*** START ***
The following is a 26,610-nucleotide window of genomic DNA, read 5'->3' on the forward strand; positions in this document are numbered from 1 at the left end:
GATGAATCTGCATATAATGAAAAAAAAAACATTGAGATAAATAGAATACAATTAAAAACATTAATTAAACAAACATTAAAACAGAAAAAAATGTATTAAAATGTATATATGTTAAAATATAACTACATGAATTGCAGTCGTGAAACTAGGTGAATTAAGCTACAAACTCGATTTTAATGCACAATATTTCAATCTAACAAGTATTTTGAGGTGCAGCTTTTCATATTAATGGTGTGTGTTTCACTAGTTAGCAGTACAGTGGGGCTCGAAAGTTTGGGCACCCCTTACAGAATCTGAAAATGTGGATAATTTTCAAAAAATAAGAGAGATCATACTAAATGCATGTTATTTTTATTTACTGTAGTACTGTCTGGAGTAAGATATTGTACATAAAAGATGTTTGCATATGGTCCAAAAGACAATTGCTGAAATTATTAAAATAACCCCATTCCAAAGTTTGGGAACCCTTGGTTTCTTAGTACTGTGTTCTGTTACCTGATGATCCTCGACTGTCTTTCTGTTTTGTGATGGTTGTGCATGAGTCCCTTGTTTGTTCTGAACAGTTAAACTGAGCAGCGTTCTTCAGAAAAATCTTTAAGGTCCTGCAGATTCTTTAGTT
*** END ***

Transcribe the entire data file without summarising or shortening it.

The following is a 26,610-nucleotide window of genomic DNA, read 5'->3' on the forward strand; positions in this document are numbered from 1 at the left end:
GATGAATCTGCATATAATGAAAAAAAAAACATTGAGATAAATAGAATACAATTAAAAACATTAATTAAACAAACATTAAAACAGAAAAAAATGTATTAAAATGTATATATGTTAAAATATAACTACATGAATTGCAGTCGTGAAACTAGGTGAATTAAGCTACAAACTCGATTTTAATGCACAATATTTCAATCTAACAAGTATTTTGAGGTGCAGCTTTTCATATTAATGGTGTGTGTTTCACTAGTTAGCAGTACAGTGGGGCTCGAAAGTTTGGGCACCCCTTACAGAATCTGAAAATGTGGATAATTTTCAAAAAATAAGAGAGATCATACTAAATGCATGTTATTTTTATTTACTGTAGTACTGTCTGGAGTAAGATATTGTACATAAAAGATGTTTGCATATGGTCCAAAAGACAATTGCTGAAATTATTAAAATAACCCCATTCCAAAGTTTGGGAACCCTTGGTTTCTTAGTACTGTGTTCTGTTACCTGATGATCCTCGACTGTCTTTCTGTTTTGTGATGGTTGTGCATGAGTCCCTTGTTTGTTCTGAACAGTTAAACTGAGCAGCGTTCTTCAGAAAAATCTTTAAGGTCCTGCAGATTCTTTAGTT